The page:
Why Partition Is the Best Possible Outcome for Syria

In 1936, five leaders of Syria’s Alawite religious minority—including Suleiman al-Assad, the grandfather of the country’s current ruler—sent a petition to French politicians asking that the territory in which they and their co-religionists lived not be included in a future Syrian state. Such an outcome, they feared, would lead to the endless persecution of Alawites at the hands of the Sunni Muslim majority. Instead, Syria was unified and the Alawite minority came to constitute the political elite. The consequences, writes Robert Nicholson, were disastrous:

A direct line can be drawn from Alawites’ concerns in 1936 to the violence that grips Syria today. For decades the Alawites repressed one Islamist insurgency after another, working hard to maintain their grip on power and preempt what they believed to be certain destruction. In 2011, against the tidal wave of the Arab Spring, their dam finally broke. Syria’s embittered and repressed Sunni population rose up against the regime, and the regime, understanding that the fight was to the death, responded with brutal force. The result has been vicious and expanding . . . violence that continues until today. . . .

Similar cautionary and petitionary statements [like Suleiman al-Assad’s] were penned around the same time by the Jews of Palestine, the Maronites of Lebanon, and the Assyrian [Christians] and Yazidis of Iraq. These minorities all saw something Western powers did not: Muslims of the Middle East wanted a kind of society that would endanger their freedom and security. Forcing them to live together would only end in bloodshed. . . .

The choices in Syria are only two: (1) keep Syria unified, depose Assad, and let the people draft a new constitution and elect a new government; or (2) move Syria toward federalism or full partition, keep Assad in place as the head of an Alawite province or state along the coast, and empower the other demographic regions of Syria to become self-governing provinces or states of their own.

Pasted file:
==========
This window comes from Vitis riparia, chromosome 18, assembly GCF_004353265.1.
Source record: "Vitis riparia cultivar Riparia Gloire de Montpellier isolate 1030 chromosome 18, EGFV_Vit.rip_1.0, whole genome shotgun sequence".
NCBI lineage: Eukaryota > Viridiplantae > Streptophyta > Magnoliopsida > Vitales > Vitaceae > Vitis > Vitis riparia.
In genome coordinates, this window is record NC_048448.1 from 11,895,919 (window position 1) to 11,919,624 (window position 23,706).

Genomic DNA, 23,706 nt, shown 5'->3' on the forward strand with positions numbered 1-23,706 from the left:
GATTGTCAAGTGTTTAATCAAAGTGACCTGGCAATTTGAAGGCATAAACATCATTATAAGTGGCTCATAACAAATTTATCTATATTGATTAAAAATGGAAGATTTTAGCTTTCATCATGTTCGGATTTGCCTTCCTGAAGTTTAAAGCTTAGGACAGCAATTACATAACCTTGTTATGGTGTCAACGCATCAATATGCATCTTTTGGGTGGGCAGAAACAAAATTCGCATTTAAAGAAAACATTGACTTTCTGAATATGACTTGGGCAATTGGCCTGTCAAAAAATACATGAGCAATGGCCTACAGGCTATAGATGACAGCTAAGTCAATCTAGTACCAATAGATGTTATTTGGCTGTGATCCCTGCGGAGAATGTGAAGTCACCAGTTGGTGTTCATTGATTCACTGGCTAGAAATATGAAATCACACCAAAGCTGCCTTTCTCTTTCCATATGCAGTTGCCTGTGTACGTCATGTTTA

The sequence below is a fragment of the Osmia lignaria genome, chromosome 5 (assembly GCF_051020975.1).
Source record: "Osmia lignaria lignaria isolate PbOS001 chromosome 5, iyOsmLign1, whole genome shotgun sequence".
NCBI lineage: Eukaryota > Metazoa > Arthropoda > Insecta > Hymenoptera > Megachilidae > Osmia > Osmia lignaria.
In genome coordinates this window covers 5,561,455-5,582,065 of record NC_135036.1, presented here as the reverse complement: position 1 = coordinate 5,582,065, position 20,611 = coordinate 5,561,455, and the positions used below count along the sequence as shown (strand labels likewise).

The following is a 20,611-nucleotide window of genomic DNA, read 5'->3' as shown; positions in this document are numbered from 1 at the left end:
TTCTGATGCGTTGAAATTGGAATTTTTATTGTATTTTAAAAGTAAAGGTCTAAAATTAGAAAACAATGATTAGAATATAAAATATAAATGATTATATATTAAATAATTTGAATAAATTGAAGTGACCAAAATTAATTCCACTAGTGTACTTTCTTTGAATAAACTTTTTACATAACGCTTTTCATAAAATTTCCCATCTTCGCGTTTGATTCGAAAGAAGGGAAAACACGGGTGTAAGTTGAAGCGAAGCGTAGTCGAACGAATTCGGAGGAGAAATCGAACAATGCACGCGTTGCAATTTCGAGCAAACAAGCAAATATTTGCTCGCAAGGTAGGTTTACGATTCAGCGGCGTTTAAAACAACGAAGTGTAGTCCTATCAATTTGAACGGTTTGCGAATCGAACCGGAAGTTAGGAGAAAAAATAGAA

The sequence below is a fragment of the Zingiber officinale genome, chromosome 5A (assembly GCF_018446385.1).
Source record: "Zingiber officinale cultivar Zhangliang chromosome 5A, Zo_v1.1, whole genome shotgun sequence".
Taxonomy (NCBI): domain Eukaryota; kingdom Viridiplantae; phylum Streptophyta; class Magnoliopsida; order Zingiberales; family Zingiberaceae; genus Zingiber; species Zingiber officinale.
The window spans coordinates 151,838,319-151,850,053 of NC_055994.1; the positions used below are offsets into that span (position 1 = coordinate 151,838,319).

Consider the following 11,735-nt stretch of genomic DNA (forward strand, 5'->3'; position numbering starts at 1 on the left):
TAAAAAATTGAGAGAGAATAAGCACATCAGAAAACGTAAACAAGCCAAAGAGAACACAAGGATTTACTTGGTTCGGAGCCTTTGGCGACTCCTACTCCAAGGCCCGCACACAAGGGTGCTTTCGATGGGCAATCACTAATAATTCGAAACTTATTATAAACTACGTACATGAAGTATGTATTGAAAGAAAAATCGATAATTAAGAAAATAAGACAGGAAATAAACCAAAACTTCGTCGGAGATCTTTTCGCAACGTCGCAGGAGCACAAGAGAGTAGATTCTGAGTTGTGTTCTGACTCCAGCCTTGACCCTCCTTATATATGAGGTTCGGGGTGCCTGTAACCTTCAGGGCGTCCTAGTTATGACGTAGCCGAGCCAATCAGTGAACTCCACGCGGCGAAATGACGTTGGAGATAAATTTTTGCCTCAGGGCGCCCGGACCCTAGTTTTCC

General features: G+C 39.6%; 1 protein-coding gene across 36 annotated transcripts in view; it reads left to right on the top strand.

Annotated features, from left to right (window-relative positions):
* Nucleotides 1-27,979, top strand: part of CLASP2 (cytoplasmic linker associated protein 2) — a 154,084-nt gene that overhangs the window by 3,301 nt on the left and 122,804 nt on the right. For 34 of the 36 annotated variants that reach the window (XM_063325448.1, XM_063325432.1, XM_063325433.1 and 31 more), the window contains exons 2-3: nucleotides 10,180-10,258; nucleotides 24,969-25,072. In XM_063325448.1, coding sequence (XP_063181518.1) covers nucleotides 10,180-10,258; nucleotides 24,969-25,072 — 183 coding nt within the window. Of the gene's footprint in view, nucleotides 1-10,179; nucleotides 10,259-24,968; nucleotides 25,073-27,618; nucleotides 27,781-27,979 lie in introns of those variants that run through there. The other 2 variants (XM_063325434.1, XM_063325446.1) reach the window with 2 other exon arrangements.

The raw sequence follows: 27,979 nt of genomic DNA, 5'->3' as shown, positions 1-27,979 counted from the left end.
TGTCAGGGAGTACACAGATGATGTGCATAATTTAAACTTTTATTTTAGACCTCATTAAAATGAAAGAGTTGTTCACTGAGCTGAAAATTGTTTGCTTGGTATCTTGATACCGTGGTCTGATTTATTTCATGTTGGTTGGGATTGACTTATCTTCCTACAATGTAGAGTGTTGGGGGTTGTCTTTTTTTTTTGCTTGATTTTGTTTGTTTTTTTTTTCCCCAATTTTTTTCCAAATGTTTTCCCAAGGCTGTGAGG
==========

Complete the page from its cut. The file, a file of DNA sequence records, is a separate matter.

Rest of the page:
Choice number one leads to an Islamist state with a sizable non-Muslim minority, and number two leads to a collection of provinces or states, each governing its own affairs and securing its own borders. Only the latter allows the Sunni Arab majority to establish their hoped-for Islamist society and allows Alawites, Kurds, and Christians to establish the kinds of societies that they have been longing for, too. . . . The United States has a crucial role to play in pushing the notion of separation in the post-conflict planning for Syria.

Read more at Federalist

More about: Arab Spring, Bashar al-Assad, Middle East Christianity, Politics & Current Affairs, Sunnis, Syrian civil war

Iran’s Calculations and America’s Mistake

There is little doubt that if Hizballah had participated more intensively in Saturday’s attack, Israeli air defenses would have been pushed past their limits, and far more damage would have been done. Daniel Byman and Kenneth Pollack, trying to look at things from Tehran’s perspective, see this as an important sign of caution—but caution that shouldn’t be exaggerated:

Iran is well aware of the extent and capability of Israel’s air defenses. The scale of the strike was almost certainly designed to enable at least some of the attacking munitions to penetrate those defenses and cause some degree of damage. Their inability to do so was doubtless a disappointment to Tehran, but the Iranians can probably still console themselves that the attack was frightening for the Israeli people and alarming to their government. Iran probably hopes that it was unpleasant enough to give Israeli leaders pause the next time they consider an operation like the embassy strike.

Hizballah is Iran’s ace in the hole. With more than 150,000 rockets and missiles, the Lebanese militant group could overwhelm Israeli air defenses. . . . All of this reinforces the strategic assessment that Iran is not looking to escalate with Israel and is, in fact, working very hard to avoid escalation. . . . Still, Iran has crossed a Rubicon, although it may not recognize it. Iran had never struck Israel directly from its own territory before Saturday.

Byman and Pollack see here an important lesson for America:

What Saturday’s fireworks hopefully also illustrated is the danger of U.S. disengagement from the Middle East. . . . The latest round of violence shows why it is important for the United States to take the lead on pushing back on Iran and its proxies and bolstering U.S. allies.

Read more at Foreign Policy

More about: Iran, Israeli Security, U.S. Foreign policy